When we see a constant stream of perfection in our social media feeds, it can be helpful to remember that progress is not linear, and is often instead two steps forward, one step back. But progress IS made!
This morning I want to share with you two comments shared with me by Agility Challenge members. They’re great reminders that the perfection you SEE is almost certainly the result of a process that involved some frustration, setbacks, heartache, and also success, progress, accomplishment, and JOY!
I feel a great need to shout out to Daisy and her group The Agility Challenge. Every time I’ve had a question or encountered a challenge she is quick to help, give suggestions and some skills to work on. I can’t stress enough how much I LOVE, LOVE, LOVE this program!
Freedom (2 yrs 9 mos old) has been working through some challenges of stage fright and fear of the table. I started this program to “fix” her dog walk fly off’s. When the table became an issue, I went back through foundations with her. After a month begging her to please get on the table, I got this yesterday. Yes, I was way too excited and caused her to jump up on me, thus NQ for the run, but I was so thrilled. Her turns are tighter, her dog walk is beautiful and she did not hesitate to get on her table.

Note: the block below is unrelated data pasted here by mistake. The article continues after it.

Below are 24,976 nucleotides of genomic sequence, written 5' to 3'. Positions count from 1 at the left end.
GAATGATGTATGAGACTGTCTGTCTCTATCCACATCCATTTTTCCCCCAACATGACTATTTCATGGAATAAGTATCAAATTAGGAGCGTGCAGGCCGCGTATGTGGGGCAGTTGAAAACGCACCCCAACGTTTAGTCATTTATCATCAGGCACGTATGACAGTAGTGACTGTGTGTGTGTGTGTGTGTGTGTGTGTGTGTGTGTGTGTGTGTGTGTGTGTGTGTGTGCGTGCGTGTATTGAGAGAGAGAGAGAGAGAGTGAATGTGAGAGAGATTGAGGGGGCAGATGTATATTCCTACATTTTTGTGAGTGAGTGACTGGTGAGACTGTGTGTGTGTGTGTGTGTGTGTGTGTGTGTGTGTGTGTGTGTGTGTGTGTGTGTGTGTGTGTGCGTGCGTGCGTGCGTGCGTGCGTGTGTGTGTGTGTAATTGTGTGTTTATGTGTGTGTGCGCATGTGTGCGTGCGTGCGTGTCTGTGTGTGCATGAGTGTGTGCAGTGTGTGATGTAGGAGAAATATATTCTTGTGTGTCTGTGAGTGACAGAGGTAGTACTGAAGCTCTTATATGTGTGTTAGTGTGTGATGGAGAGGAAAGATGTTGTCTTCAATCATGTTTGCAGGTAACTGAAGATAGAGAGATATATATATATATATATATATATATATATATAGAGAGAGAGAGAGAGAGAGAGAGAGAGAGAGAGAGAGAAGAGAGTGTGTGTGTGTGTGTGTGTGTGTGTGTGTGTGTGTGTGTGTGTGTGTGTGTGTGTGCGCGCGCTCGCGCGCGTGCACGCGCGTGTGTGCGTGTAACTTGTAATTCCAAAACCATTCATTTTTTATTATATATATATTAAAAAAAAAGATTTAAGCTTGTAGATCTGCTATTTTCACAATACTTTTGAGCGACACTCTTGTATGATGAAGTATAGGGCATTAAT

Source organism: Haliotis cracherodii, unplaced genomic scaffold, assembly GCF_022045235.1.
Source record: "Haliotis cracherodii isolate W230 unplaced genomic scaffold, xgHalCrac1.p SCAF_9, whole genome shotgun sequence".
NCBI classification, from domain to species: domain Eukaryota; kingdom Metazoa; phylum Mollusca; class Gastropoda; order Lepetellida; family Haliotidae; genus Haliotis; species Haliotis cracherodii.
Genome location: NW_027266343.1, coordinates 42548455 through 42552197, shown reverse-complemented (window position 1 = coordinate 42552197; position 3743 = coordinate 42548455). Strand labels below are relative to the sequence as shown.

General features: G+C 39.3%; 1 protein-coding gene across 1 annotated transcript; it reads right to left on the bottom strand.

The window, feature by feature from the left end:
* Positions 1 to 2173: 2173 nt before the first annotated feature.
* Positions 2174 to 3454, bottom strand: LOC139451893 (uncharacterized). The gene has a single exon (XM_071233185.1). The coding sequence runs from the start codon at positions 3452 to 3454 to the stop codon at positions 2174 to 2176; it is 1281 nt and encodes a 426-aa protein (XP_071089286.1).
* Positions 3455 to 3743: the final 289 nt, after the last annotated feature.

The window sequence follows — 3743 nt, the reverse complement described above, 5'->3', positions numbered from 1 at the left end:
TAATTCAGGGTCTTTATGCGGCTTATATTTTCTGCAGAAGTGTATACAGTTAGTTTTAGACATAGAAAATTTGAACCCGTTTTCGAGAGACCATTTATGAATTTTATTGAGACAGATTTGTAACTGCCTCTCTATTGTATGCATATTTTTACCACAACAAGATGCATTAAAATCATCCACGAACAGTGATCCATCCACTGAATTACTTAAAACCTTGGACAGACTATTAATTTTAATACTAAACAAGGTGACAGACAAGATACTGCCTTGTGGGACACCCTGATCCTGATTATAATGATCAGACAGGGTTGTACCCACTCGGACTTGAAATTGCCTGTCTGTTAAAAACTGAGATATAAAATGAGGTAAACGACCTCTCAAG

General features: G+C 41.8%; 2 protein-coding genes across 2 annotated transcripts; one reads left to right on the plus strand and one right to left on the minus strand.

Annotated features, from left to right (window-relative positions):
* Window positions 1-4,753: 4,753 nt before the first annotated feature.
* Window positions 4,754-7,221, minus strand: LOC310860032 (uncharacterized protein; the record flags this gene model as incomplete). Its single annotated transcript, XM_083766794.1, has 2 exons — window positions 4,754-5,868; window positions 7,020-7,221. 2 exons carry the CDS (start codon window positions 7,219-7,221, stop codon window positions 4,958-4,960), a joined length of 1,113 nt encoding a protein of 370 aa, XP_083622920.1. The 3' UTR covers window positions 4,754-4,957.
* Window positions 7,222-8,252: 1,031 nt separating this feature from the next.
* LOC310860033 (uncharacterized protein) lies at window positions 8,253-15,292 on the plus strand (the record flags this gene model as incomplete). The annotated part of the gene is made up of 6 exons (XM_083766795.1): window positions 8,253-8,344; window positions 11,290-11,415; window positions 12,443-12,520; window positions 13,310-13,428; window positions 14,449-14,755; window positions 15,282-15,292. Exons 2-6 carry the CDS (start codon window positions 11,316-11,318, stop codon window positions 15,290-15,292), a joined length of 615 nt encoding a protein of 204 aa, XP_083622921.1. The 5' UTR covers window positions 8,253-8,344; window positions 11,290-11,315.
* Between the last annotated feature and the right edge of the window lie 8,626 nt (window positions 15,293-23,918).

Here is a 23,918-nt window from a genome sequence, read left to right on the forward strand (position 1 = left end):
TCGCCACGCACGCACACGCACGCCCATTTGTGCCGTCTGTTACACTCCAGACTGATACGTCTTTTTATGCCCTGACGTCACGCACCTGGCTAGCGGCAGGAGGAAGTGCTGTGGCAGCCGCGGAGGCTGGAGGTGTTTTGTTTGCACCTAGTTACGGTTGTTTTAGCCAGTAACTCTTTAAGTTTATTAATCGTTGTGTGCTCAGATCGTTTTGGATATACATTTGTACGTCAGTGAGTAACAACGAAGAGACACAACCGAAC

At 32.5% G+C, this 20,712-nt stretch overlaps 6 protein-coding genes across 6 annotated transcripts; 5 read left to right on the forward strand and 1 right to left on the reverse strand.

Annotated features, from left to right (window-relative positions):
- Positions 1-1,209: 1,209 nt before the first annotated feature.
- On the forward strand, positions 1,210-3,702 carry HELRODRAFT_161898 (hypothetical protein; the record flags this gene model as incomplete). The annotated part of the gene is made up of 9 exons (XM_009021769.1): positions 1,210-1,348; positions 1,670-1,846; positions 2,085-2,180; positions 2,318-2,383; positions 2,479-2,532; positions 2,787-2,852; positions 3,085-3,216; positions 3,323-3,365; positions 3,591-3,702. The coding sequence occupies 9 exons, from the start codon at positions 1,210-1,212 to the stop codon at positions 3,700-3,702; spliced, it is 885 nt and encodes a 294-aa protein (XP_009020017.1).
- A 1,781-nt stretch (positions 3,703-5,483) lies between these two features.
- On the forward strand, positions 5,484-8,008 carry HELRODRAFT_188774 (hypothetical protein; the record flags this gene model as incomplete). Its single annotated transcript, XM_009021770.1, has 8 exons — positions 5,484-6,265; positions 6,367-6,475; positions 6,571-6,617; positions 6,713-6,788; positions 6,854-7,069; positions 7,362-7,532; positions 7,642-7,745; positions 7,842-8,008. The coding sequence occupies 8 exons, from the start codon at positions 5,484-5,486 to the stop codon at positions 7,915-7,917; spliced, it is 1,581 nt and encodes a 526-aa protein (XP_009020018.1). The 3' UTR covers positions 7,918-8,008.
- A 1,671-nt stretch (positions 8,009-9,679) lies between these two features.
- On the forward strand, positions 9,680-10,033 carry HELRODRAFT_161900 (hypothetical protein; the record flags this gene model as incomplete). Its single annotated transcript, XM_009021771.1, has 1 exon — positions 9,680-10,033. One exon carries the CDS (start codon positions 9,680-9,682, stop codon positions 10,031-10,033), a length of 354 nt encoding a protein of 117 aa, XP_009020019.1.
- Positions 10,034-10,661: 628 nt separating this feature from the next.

Still need the start line courage to increase, but thank you Daisy Peel for such a wonderful, well thought out and systematic plan I can easily follow.
I just want to say Thank You. I could not understand why I need a tunnel by pass cue. In AKC (which I mainly show in) the most common tunnel by pass is going from the dog walk to a C shaped tunnel and the correct entrance is the off side one for the dog. I have not had any problem doing this with a simple threadle and by pass cue I use for jumps. But these [PIECE IT TOGETHER] exercises [at The Agility Challenge] and the Sharpen up ones showed me differently.
My dogs responded to my threadle cue, but then said “where do you want me to go” and I had to say “tunnel”. The challenge was to get “tunnel” out soon enough so they would not look back at me or even hesitate, which in a trial would make the judge question whether it was a refusal. If I just had a word to say it is the tunnel while I am saying change your line and take the other end of the tunnel, it would have been much smoother and easier for dogs and me. The challenge is to maintain a tunnel cue, since I may not use it often. So it means bring it into a regular -rehearsal time in training. Of course once it is trained.
I’ve been at this dog agility stuff for TWENTY YEARS. And I can GUARANTEE you that I have had a LOT of failure over the years. Far more failures than successes! If I focused only on the failures, I’d have quit long long ago.
My failures are my motivation.
My failures are my coach.
My failures guide me forward.
Trying involves failing.
Trying hard involves failing HARD.
So, if you’re recovering from disappointment this past weekend, or week, and you’re seeing all the amazing successes people are posting to their social media feeds, remember that ALL of those successes are the result of failing, learning, failing, learning, and sometimes, hitting that sweet spot of success.
Don’t try to avoid failure – head at it straight on! Inspect it, learn from it, brush your knees off, get back up, and run right back in to the fray!
Every success is the result of MULTIPLE failures.
Have stumbled recently? Share YOUR lumps and bumps in a comment below!